The protests in Hong Kong were preceded earlier this year by a similar movement in Taiwan. There, the Taiwan Sunflower Student Movement led protests in March and April over the signing of a cross-border trade treaty between Taiwan and the PRC which they believed would hurt Taiwan’s economy and leave it open to political pressure from Beijing. Hundreds of students occupied the legislature and later took part in a huge rally that filled the Ketagalan Boulevard in Taipei.
The protests in Hong Kong were joined by many elderly who tried to protect the students from arrest by the police. The BBC reported that over 500 protesters who staged a sit-in in the city’s Central district after the main demonstration were arrested on charges of illegal assembly and obstructing police officers. On their release the next morning, the young protesters had lost none of their spirit, with one telling the Hong Kong House News that “the only way of repaying our parents’ hard work and sacrifice for our current comfortable life is to fight for a just society for the next generation, that’s our way of ‘passing it over’”.
Overall, the protests have raised some important issues. First, how can Hong Kong negotiate with its colonial past and establish a constructive identity in the new world order? So far the “HongKonger” identity has been a passive one, characterised by denying what it is not (i.e. HongKongers are not mainland Chinese).
Second, to what extent does the outside world care? Despite the widespread coverage of the protests, is there really support for a movement that threatens to upset the most populous nation – and the second biggest economy – in the world?
Writing in The Guardian, Isabel Hilton remarked that as a British colony, Hong Kong never enjoyed universal suffrage, but this was subsequently promised in elections for both the chief executive and the legislature – half of whose members are elected by elite special interest groups that include bankers and lawyers. Beijing has repeatedly delayed the introduction of a fully democratic system and, critics say, steadily expanded its influence in Hong Kong’s affairs.
The growing protests will not only test China’s willingness to allow Hong Kong’s people to vote freely for the candidates they choose, but will also affect China’s international standing. Treaties may be made of paper, but a sovereign state’s binding commitments are more than just words on a page – they influence whether it can be trusted and respected in a world that seeks to be governed by rules rather than force.
If China wants to be seen as a “new kind of great power” and a benign force in the world, honouring solemn promises is essential. However 25 years after the Tian’an Men Massacre in 1989, China is now a major market and source of manufactured exports. Only last month Chinese prime minister Li Keqiang came to Britain to sign up for billions of pounds’ worth of business contracts, during a visit where, at his insistence apparently, he was given an audience with the Queen. HongKongers need seriously to consider who are their allies.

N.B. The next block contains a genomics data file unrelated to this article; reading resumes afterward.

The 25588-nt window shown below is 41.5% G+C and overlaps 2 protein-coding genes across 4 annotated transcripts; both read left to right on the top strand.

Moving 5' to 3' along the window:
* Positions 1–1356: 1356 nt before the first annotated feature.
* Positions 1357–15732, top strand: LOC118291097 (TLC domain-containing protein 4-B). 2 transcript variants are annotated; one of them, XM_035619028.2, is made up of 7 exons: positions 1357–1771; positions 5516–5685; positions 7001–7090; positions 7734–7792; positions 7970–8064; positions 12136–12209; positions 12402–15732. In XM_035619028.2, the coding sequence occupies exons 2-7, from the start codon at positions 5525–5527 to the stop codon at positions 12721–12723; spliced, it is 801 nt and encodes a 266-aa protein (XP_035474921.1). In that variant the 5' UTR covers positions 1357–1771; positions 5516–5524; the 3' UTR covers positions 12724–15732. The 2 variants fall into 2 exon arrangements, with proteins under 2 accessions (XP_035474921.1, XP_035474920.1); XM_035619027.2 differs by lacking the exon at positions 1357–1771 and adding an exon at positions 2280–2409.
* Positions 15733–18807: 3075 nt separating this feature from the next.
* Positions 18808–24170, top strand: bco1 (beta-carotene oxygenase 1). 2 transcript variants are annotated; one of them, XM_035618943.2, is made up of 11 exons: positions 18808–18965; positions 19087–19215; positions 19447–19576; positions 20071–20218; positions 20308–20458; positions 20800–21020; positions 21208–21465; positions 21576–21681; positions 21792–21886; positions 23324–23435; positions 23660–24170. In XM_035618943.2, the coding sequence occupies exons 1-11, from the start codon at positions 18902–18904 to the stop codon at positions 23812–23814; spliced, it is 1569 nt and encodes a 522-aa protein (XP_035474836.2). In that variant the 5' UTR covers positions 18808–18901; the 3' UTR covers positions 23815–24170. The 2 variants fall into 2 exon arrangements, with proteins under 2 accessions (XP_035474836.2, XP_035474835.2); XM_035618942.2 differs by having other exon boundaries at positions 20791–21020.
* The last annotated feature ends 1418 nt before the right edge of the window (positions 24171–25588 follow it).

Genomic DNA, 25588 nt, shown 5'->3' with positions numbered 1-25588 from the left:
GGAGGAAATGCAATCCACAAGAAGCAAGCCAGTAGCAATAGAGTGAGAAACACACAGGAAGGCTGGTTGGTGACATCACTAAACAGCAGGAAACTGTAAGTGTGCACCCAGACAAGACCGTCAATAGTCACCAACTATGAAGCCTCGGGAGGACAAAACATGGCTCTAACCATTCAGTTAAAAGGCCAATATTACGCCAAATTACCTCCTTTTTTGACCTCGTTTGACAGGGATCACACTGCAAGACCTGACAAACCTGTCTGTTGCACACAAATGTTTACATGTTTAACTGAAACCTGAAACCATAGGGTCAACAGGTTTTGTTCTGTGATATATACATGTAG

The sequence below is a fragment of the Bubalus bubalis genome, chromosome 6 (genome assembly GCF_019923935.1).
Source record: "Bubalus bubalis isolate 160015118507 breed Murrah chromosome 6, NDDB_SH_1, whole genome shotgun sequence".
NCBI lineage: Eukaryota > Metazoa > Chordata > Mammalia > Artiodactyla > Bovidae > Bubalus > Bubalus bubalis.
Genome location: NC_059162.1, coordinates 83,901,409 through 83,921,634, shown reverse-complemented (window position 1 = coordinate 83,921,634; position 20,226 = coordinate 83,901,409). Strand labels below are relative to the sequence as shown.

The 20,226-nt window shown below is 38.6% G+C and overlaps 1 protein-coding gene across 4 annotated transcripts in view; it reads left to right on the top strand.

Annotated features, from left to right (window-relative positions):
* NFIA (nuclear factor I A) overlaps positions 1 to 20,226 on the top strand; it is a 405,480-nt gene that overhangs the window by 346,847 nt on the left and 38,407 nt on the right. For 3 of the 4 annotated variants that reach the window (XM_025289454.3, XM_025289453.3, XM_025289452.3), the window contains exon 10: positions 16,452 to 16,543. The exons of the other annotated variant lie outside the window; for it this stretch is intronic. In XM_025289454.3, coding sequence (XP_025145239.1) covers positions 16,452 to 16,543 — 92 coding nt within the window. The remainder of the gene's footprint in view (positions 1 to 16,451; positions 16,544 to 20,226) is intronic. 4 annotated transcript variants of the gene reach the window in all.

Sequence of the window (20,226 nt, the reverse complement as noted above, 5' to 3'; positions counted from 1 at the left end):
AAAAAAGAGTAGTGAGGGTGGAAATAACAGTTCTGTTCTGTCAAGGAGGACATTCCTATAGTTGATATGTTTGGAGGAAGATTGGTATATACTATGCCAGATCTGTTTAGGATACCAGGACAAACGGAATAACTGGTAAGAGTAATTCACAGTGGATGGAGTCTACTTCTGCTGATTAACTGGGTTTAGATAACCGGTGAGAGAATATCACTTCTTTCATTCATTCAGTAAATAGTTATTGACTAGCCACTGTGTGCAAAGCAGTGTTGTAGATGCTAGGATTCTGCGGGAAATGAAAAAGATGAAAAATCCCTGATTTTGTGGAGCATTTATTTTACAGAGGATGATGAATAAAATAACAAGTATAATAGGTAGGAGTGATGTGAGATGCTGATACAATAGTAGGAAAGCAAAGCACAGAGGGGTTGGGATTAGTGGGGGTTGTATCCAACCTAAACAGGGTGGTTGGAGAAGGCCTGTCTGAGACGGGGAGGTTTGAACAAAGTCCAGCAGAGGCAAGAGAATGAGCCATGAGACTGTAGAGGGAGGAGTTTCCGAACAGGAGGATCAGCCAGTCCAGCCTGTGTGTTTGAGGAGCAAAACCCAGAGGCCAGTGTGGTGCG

Nevertheless, as one of the protesters commented, “I am not fighting to change the world, I am fighting to remain true to myself”. Civil disobedience will not necessarily bring social reform – particularly in authoritarian states – but if it can help to shape new ways of self-understanding as well as global vision, then that in itself is already a success.
Observing the protest as an American-born Chinese, Elliott Chen told independent media BlossomsEverywhere: “Seeing the videos of the young kids in Hong Kong, not yet old enough to vote, speaking with overflowing passion and sincerity filled me some hope. While I do not believe these protests will change even 1% of the actions of Communist Party leaders in Beijing, what the demonstrations show is even more important than democracy and free elections. The kind of change that is happening is not about governments. It is about individuals. It is about individuals changing their thinking, reorienting their values. These demonstrators show me that Hong Kongers are rediscovering their soul.”
Indeed, when most foreign social media are banned in the mainland – you will find scant mention of the protests anywhere – neglect and misunderstandings prevail among mainland Chinese, HongKongers, Taiwanese and the larger world. Which is why it is becoming urgent to increase outward looking awareness at an individual level. The voices of Hong Kong are rising, eager for the world to hear, but most importantly eager to be heard by themselves.